Lake Chad Basin Humanitarian Crisis
Caritas Position Paper
National members of the Caritas Network are present in every country throughout the Lake Chad Basin, working with local communities in a variety of ways, including protection of civilians, support for land rights, livelihoods, community cohesion and peacebuilding, education, health and promoting localisation and the role of local actors in all aspects of our work.
As local and national actors, we have a long-term and ongoing commitment to the communities we serve and accompany. We understand their needs and customs and the roots of the many issues which have meant that the current regional conflicts have endured for over 9 years. Based on the breadth and depth of our work, we offer the following insights and recommendations both to the national governments gathered at the Berlin conference as well as to the international community, donors, UN agencies and NGOs.
1. Protection of Civilians
The protection of civilians must be the cornerstone of any response, yet 9 years after the start of the Lake Chad Basin conflict women and girls continue to experience high levels of sexual violence, men and boys are vulnerable to forced conscription or abduction into the armed groups. All sectors of society face widespread abuse of human rights, abduction, killings, torture and arbitrary detention. Humanitarian access remains a key challenge in many of the areas worst affected by conflict, which means that the most vulnerable people are excluded from humanitarian assistance.
As the conflict dynamics change over time, a significant number of internally displaced people (IDPs) have voluntarily returned to their communities, however, thousands more have been forcibly returned to their places of origin. In many cases without full disclosure of the safety of areas of return. This forced return has been mostly politically motivated.
Throughout the region Caritas organisations are working with thousands of IDPs who have been displaced in the course of the 9 years of conflict. Caritas Nigeria and CRS Nigeria have set up an inter-faith committee to advocate a ‘No forced returns of IDPs and refugees policy’ working with a variety of stakeholders. Caritas Nigeria has held preliminary meetings with the leadership of the Federation of Muslim Women Association in Nigeria (FOMWAN) for joint advocacy on this and other issues. In Northern Cameroon Caritas Maroua-Mokola has been helping parents get birth certificates for their children and help enable them to then enrol in school, and to facilitate the family mobility, while ALDEPA works on SGBV issues.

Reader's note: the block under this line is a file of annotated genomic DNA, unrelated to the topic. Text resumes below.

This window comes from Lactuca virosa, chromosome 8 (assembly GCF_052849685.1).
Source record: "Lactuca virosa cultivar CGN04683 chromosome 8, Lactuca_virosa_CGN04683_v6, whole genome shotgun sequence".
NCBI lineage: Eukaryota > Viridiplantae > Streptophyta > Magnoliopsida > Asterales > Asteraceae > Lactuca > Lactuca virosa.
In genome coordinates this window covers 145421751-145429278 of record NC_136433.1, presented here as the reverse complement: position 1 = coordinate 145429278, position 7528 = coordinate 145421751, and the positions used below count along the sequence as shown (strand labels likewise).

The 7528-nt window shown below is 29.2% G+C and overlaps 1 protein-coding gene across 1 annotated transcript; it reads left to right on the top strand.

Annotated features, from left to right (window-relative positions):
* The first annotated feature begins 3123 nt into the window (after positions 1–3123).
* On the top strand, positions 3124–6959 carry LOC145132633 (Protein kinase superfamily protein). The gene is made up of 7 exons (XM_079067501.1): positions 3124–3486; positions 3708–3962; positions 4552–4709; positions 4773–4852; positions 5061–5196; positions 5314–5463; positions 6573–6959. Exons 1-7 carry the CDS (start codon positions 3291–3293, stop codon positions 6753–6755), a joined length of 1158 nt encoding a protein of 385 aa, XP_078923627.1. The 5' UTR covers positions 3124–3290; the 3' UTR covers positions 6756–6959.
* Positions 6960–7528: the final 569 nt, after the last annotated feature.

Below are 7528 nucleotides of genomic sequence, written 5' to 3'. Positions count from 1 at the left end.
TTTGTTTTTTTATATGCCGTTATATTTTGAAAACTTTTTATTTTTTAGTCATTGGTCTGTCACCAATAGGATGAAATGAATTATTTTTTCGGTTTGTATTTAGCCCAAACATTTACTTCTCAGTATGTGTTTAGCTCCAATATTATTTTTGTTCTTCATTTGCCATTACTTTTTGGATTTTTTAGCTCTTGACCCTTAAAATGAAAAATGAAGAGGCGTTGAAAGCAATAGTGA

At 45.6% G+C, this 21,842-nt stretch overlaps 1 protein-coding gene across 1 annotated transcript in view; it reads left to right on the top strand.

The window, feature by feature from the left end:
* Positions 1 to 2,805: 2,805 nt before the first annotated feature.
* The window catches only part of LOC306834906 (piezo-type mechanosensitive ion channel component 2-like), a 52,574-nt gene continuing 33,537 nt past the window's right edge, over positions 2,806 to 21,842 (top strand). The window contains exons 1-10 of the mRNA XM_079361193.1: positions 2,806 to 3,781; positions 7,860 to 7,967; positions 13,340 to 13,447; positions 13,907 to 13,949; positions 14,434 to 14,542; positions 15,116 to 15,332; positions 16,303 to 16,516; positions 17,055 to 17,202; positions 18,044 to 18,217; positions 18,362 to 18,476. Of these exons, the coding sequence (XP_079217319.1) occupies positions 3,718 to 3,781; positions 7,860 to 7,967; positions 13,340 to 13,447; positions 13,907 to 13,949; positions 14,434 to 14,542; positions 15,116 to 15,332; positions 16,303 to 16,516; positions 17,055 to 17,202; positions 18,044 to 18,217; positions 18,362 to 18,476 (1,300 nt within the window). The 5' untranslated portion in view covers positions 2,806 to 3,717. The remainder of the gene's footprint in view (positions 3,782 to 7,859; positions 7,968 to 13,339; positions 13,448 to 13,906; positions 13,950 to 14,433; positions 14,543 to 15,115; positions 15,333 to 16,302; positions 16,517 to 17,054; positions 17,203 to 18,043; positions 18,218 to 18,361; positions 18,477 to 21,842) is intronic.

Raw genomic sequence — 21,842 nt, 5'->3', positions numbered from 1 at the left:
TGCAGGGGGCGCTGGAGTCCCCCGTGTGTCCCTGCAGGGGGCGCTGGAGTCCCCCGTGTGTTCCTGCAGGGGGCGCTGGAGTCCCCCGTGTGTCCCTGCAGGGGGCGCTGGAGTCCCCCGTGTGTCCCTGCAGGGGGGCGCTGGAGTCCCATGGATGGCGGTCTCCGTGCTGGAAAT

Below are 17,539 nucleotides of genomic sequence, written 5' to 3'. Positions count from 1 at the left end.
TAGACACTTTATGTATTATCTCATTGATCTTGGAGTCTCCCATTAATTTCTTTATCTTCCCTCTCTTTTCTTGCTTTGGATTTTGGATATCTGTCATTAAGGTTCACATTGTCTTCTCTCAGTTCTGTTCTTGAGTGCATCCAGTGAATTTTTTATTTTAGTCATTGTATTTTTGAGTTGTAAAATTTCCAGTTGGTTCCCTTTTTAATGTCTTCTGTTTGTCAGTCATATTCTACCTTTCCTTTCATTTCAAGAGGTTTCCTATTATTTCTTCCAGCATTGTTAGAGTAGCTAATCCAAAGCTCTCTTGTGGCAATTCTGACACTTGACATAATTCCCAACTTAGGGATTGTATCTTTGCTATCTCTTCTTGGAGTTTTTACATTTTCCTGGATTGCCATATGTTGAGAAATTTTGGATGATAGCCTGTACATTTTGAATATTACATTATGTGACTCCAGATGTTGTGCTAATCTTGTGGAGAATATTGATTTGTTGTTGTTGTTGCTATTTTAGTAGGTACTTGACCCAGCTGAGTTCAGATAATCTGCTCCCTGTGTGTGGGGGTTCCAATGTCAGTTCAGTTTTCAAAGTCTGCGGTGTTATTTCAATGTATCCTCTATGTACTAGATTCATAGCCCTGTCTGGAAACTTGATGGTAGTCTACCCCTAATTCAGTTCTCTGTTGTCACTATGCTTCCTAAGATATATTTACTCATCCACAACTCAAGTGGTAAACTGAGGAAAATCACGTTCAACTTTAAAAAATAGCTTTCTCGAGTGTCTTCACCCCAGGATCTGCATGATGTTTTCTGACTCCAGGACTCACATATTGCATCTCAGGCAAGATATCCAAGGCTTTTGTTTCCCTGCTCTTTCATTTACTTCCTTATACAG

2. Access to Land
Tensions over land rights have fuelled conflicts throughout the region. People’s access to fertile land has become more challenging with increasing desertification, and other climate-induced and demographic pressures, together with previously displaced IDPs returning to their places of origin. For displaced communities and returnees, access to land is an even more acute problem. Most returnee households in conflict affected areas are confronted with a high risk of losing their land to rich and influential persons. Especially in situations where land ownership was not based on inheritance but acquired via purchase of documents which then got lost during crisis and displacement.
Disputes, instead of being governed by national laws, are managed by traditional bodies or end up being settled by violence. There is an inconsistency between the traditional courts and the state courts regarding ownership rights for smallholders. Traditional authorities sometimes play an ambiguous role in managing access to land. This is often compounded by radical Islamist movements which exploit the anger of smallholders who had lost their land and become urban underclass; for example, Boko Haram has repeatedly recruited fighters through promising access to land.
Caritas Maroua-Mokolo has supported farmers in establishing a semi-official recognition of land rights but a clear government policy is needed to work on the root causes of land conflicts, encourage poor farmers to stay in rural areas and invest in ecological conservation.